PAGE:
A release is a document or an agreement you sign not to sue a party liable for damages or injuries. If you have been involved in an accident and you are free of fault, the insurance company may attempt to settle the damages and ask that you sign a release form. When you sign the release form, you waive the right to sue and present any additional claims caused by the accident. This exonerates the party at fault from any further liability.
Should I sign a release form?
It is ill advised to sign a release form immediately after an accident. It is best to wait until all the costs and damages have been assessed. If you are involved in an accident, and the insurer is pressuring you to sign a release form, it is wise to consult with San Diego personal injury attorney. You may find out that there are hidden damages that you did not pay attention to. There is also the possibility that the estimates provided by the insurance company are not accurate. You cannot also rule out the likelihood that you may have sustained injuries that could get worse. You need to get a full evaluation from your doctor. Ask the physician if there is a chance of late appearing injuries as a result of the accident.
A release of liability means that you cannot go back to the insurer and ask for more money if you discover more damages or injuries. It is best to wait until you have fully recovered. You also need to get a second opinion on the damages to your car. The insurer will most likely have paid for the minimum damages. The San Diego personal injury attorney will advise you to take your time. He will also get the correct estimate of the damage to your car and any injuries you have suffered. Once the attorney has fully evaluated the merits of your case, he will ask for a meeting with the adjuster to discuss the demands. Signing a release from prematurely can hurt your case and rob you of the chance to receive full compensation for your injuries.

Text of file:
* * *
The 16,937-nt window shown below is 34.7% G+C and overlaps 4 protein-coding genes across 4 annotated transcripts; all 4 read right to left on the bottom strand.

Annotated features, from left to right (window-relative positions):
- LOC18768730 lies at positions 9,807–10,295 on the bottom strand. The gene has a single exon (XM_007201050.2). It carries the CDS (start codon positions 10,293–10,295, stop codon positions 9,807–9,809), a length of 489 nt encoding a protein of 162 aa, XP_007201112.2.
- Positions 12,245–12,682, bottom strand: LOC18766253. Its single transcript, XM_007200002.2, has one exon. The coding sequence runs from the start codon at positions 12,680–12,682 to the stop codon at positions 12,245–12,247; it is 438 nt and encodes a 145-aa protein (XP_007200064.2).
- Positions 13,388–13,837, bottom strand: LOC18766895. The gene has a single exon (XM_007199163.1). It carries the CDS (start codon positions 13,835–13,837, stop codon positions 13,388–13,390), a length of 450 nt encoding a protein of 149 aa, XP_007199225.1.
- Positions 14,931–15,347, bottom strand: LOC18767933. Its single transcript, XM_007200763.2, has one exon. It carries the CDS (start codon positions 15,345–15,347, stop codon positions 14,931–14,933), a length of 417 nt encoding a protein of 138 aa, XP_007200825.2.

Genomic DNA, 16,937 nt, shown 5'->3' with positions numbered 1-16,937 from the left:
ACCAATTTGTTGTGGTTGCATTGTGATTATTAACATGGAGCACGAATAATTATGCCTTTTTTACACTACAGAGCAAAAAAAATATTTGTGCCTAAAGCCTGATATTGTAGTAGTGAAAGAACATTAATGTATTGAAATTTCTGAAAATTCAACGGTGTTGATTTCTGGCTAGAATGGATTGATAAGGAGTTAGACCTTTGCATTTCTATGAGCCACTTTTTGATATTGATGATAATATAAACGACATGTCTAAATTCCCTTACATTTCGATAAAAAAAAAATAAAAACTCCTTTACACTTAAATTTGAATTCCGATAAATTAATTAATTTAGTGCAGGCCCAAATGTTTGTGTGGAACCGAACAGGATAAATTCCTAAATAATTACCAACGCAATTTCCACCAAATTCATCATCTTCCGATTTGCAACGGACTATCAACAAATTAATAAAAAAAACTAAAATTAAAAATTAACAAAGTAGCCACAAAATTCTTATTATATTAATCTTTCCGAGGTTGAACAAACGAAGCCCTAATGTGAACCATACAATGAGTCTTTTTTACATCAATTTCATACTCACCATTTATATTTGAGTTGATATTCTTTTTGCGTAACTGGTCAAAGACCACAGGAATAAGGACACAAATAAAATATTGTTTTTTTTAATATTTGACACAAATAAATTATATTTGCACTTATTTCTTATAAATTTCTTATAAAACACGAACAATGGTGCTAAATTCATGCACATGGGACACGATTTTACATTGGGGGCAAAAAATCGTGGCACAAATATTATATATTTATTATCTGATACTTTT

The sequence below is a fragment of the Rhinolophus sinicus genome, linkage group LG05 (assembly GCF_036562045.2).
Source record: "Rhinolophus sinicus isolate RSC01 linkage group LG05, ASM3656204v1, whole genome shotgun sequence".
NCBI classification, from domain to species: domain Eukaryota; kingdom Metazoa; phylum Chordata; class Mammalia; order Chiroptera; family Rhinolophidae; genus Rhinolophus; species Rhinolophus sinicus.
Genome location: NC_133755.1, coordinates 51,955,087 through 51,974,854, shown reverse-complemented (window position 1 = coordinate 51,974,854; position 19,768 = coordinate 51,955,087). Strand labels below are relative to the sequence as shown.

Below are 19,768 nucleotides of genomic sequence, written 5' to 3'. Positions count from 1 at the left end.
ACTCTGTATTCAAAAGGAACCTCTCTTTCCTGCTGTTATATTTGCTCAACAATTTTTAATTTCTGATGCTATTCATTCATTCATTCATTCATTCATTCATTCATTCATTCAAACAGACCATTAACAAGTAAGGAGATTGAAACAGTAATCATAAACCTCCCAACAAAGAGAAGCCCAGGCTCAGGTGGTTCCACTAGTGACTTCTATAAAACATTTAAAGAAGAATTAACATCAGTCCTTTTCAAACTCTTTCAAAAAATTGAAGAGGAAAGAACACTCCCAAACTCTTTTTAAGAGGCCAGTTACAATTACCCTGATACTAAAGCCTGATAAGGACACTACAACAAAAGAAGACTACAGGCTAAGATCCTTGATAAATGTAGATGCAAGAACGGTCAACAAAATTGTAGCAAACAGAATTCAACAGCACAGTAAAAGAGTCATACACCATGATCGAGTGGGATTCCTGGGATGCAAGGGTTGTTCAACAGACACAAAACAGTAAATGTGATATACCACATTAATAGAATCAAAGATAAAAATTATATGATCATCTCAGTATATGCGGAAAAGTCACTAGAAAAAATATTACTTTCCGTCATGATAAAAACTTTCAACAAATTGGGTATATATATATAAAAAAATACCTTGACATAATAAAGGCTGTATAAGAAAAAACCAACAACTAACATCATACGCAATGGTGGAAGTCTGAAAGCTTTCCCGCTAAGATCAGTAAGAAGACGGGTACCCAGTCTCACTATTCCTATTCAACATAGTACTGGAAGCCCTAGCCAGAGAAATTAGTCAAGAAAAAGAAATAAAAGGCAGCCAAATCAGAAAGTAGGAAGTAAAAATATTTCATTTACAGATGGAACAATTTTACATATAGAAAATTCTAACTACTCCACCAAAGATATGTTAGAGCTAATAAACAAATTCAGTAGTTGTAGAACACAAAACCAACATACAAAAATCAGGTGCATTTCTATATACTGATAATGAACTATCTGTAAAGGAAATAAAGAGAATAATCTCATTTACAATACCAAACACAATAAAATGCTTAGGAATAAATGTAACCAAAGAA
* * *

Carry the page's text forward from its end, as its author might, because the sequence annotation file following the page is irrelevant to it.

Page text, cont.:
Considerations to make before signing a release form
When you are involved in an accident, you will have immediate bills that need to be offset. This is one of the reasons why people settle early and sign a release form. It may appear as if the insurance company cares by offering you a quick settlement. However, you need to ponder on the following question before you give up the right to sue.
1. What exactly are you giving up?
You need to weigh the settlement offer versus what you could be giving up. You need to ask yourself if there is a chance that you can get more compensation if you wait it out. You also need to consider the potential of additional claims from the accident.
2. What is the insurance offering in light of what you are giving up?
A San Diego personal injury lawyer can help you assess what you are getting against what you are giving up. If you add up the costs and the settlement makes sense, then you can sign a release form. However, the general rule is that you should be getting more than you are giving up. You also need to ask yourself why the insurance is so quick to make an offer. Remember that insurance firms are business entities and profit is their main motivation.
3. Do you fully understand the release form?
There are times when release forms may use insurance jargon that you are not familiar with. This is why you need legal expertise before you sign any legally binding document. Ask a lawyer to explain the details on the release form and the implications.
Signing a release form means that you give up the right to sue. Talk to a personal injury attorney before you waive this right.